The Consumer Electronics Show (CES) in Las Vegas has dominated the news this week. From weird and wonderful prototypes to brand advocates fleeing the stage in a panic, CES has monopolised the tech pages of the mass media for the past few days. Here are some of the biggest stories to emerge from the Nevada desert:
- PlayStation plans to go console free. Sony announced plans to allow people to play some of their most popular games on a cloud service, meaning there wouldn’t be a need to own a console to do so. This would also allow Sonys latest console, PlayStation 4, to play games from the PS3s back-list.
- Forget jet-fighters and space shuttles, you can now 3D print sweets. Two printers were unveiled that could 3D print sugar and chocolate-based food in the kind of shapes not usually seen in your average pick-n-mix aisle (pictured below).
- The most covered story to come out of CES was not any kind of new technology but a very human error – namely Hollywood director Michael Bays very public meltdown while presenting for Samsung. Bay, who directed Armageddon and Transformers, couldnt handle an autocue error and left the stage to a flurry of apologies. If cringe is your thing, you can watch Bays embarrassment below.
Yahoos new advertising platform
Also at CES, Yahoo CEO Marissa Mayer, told the world of Yahoo Advertising, which is a new platform designed to make buying ads on the internet companys sites simpler. The platform includes a comprehensive suite of web, mobile, and video ad products across native, audience and premium display, according to an accompanying Yahoo blog.
The blog also stated: “These products are supported by Yahoos data and analytical tools, with insights into the daily digital habits of more than 800 million people worldwide.”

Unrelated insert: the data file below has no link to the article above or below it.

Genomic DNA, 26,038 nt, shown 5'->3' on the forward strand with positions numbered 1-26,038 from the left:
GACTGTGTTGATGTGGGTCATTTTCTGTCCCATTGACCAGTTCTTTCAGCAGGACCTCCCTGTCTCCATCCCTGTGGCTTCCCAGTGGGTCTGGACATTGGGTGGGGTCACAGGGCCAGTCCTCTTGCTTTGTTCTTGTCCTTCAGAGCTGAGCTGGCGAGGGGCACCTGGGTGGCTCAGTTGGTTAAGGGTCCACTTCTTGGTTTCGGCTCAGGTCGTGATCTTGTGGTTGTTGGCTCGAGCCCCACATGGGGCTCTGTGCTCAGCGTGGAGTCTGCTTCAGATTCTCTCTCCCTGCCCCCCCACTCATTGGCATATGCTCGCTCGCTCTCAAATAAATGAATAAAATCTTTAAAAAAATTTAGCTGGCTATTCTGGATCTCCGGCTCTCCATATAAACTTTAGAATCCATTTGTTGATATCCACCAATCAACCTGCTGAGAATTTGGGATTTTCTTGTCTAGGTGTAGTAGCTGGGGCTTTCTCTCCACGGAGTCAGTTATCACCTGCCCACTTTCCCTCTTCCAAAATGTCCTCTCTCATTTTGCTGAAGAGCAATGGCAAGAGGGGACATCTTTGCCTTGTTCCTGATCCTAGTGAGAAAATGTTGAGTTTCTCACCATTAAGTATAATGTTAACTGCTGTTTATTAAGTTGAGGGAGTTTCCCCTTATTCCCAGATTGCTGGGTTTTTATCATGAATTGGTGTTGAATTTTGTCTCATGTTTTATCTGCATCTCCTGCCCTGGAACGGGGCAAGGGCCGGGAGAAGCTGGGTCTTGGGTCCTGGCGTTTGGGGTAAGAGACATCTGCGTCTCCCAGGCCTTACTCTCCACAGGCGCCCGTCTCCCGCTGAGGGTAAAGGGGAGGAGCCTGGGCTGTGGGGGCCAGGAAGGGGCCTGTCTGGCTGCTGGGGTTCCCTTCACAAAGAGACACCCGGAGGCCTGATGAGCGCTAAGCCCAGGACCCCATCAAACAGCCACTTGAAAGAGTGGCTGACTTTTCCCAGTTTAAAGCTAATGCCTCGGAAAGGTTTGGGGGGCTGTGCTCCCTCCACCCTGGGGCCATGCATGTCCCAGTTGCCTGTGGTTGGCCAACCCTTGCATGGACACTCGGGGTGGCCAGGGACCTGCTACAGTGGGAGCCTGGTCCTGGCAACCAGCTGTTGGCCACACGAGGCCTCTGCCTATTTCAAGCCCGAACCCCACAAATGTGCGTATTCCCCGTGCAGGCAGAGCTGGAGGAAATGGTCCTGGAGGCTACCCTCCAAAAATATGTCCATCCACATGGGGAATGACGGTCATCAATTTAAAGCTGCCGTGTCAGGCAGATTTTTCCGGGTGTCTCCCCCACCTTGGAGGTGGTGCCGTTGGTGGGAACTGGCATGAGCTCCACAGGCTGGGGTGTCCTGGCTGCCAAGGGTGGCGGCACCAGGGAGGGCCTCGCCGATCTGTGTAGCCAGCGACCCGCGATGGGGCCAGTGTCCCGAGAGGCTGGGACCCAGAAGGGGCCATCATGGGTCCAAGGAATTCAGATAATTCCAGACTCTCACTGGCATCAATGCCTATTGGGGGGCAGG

Social search served with Jelly
Twitter co-founder Biz Stone has launched a new app, Jelly, that uses social networks to answer search queries. “Jelly is designed to search the group mind of your social networks – and what goes around comes around”, a blog on the company’s site read. The basic premise – which hinges completely on human nature and seems to grossly underestimate our pre-disposition for sarcasm – is you take a picture of something, ask a question about this and wait for other users to provide answers.
Frances digital privacy watchdog, CNIL, has fined Google $200,000 for refusing to comply with the Data Protection Act. CNIL also ordered the internet company to publish a notice about the decision on google.fr within eight days.
In an even more expensive mistake, singer Lily Allen admitted she turned down a performance five years ago because the proposed payment was hundreds of thousands of Bitcoins. In todays market that equates to around £118m – Chin up Lily!
The British Retail Consortium has announced that December was a record month for online shopping, with ecommerce purchases up a massive 19.2% year-on-year.